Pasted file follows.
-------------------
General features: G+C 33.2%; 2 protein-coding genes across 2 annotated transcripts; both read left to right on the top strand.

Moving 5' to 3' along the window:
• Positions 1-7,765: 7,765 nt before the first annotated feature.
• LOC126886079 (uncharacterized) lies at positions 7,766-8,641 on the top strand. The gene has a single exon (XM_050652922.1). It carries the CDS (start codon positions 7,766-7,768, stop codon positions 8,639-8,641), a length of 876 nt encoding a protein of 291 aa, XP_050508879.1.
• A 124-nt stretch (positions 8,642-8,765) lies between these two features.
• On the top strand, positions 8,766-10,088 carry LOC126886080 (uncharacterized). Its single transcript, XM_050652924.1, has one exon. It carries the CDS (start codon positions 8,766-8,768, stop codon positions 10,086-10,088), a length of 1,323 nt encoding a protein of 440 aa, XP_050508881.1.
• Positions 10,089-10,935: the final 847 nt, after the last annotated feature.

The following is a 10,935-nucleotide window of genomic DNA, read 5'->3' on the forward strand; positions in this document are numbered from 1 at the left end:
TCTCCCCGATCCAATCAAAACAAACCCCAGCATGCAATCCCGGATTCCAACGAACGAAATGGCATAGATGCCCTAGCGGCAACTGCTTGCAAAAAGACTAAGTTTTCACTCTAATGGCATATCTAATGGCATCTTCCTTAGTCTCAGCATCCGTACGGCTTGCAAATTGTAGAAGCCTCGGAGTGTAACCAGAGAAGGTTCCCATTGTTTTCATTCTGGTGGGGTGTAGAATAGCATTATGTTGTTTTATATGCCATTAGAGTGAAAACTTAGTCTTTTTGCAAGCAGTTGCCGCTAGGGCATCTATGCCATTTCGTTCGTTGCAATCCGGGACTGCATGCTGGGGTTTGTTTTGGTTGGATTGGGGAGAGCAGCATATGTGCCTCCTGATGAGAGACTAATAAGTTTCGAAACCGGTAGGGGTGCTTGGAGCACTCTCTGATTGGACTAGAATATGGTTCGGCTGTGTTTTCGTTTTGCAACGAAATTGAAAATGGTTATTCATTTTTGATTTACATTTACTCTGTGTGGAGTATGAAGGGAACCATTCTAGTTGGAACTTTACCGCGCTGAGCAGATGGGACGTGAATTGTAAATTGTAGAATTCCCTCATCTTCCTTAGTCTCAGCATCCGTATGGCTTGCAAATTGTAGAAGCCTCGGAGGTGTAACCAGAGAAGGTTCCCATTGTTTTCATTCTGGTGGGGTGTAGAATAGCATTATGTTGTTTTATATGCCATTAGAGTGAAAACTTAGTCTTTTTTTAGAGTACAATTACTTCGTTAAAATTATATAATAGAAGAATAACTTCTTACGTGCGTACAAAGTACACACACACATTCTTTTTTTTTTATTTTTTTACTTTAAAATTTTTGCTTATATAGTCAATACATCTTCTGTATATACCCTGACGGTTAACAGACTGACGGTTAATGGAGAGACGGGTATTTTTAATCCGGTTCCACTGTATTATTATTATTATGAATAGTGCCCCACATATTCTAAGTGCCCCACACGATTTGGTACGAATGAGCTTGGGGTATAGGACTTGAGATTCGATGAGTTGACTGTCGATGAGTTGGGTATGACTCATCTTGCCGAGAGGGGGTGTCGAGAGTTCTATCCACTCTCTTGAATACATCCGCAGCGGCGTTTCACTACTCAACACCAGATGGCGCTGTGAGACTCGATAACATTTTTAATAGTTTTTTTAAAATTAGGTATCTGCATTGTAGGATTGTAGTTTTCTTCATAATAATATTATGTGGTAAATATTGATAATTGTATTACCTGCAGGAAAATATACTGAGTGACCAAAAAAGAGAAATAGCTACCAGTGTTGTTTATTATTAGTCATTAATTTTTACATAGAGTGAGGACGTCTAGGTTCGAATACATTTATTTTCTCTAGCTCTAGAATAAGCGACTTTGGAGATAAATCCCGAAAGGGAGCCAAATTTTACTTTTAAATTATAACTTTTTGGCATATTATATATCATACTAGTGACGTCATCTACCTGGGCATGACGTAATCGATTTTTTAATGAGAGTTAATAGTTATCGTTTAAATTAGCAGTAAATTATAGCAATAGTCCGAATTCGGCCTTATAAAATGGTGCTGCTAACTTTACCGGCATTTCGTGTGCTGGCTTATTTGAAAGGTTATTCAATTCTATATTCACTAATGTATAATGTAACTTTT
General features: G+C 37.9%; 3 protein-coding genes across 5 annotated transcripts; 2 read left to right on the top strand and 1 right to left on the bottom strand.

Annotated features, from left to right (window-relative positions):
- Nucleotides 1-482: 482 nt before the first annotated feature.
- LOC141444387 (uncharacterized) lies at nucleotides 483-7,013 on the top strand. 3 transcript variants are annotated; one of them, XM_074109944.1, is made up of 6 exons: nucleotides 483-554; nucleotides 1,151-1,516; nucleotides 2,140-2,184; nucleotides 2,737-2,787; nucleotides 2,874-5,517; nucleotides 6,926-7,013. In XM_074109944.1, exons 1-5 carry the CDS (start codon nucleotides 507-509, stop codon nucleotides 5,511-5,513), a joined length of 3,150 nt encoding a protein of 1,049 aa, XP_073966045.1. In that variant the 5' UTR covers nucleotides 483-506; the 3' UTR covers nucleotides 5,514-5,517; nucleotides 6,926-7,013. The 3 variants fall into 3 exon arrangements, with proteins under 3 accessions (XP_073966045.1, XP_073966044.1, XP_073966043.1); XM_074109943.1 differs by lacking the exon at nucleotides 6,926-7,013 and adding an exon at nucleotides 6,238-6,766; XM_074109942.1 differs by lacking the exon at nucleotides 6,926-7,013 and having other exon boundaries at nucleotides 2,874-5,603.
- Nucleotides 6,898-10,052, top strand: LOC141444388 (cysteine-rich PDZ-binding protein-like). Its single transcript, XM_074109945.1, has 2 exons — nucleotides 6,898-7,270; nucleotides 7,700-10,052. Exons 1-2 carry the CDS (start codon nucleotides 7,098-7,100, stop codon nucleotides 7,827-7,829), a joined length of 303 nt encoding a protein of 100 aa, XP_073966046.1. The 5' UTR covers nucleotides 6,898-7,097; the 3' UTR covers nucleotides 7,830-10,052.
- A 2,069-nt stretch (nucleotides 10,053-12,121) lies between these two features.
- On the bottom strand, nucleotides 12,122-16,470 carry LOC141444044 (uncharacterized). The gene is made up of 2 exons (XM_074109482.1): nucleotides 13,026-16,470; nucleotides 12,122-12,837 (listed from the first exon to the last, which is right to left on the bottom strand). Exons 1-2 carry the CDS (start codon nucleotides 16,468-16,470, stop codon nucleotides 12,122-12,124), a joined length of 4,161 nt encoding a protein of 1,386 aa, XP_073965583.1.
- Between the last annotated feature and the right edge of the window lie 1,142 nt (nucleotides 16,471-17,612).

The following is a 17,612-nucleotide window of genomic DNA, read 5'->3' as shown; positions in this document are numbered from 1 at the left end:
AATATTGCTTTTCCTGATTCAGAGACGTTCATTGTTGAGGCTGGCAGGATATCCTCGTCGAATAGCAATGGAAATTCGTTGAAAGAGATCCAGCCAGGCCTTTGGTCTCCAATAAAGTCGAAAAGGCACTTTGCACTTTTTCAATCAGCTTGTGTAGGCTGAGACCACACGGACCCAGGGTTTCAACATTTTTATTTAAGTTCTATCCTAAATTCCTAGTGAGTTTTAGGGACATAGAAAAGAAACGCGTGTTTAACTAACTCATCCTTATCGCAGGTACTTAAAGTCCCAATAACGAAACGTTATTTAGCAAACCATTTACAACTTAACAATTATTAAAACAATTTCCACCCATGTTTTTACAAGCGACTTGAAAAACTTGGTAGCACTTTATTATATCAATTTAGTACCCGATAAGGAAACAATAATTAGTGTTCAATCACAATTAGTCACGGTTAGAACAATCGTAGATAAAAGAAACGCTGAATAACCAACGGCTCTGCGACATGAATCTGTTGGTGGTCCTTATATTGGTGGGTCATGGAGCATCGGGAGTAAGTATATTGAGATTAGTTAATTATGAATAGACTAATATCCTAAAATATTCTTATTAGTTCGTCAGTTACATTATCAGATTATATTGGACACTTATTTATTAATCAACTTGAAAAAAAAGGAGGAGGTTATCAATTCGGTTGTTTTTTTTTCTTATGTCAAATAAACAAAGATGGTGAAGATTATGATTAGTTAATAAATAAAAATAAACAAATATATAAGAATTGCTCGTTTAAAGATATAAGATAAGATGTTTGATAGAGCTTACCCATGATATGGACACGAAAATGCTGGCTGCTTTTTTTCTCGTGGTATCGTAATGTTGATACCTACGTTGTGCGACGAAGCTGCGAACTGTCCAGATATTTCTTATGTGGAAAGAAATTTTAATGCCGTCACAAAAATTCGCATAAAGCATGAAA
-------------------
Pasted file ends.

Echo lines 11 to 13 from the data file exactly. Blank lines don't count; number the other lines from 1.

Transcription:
Annotated features, from left to right (window-relative positions):
- Nucleotides 1-482: 482 nt before the first annotated feature.
- LOC141444387 (uncharacterized) lies at nucleotides 483-7,013 on the top strand. 3 transcript variants are annotated; one of them, XM_074109944.1, is made up of 6 exons: nucleotides 483-554; nucleotides 1,151-1,516; nucleotides 2,140-2,184; nucleotides 2,737-2,787; nucleotides 2,874-5,517; nucleotides 6,926-7,013. In XM_074109944.1, exons 1-5 carry the CDS (start codon nucleotides 507-509, stop codon nucleotides 5,511-5,513), a joined length of 3,150 nt encoding a protein of 1,049 aa, XP_073966045.1. In that variant the 5' UTR covers nucleotides 483-506; the 3' UTR covers nucleotides 5,514-5,517; nucleotides 6,926-7,013. The 3 variants fall into 3 exon arrangements, with proteins under 3 accessions (XP_073966045.1, XP_073966044.1, XP_073966043.1); XM_074109943.1 differs by lacking the exon at nucleotides 6,926-7,013 and adding an exon at nucleotides 6,238-6,766; XM_074109942.1 differs by lacking the exon at nucleotides 6,926-7,013 and having other exon boundaries at nucleotides 2,874-5,603.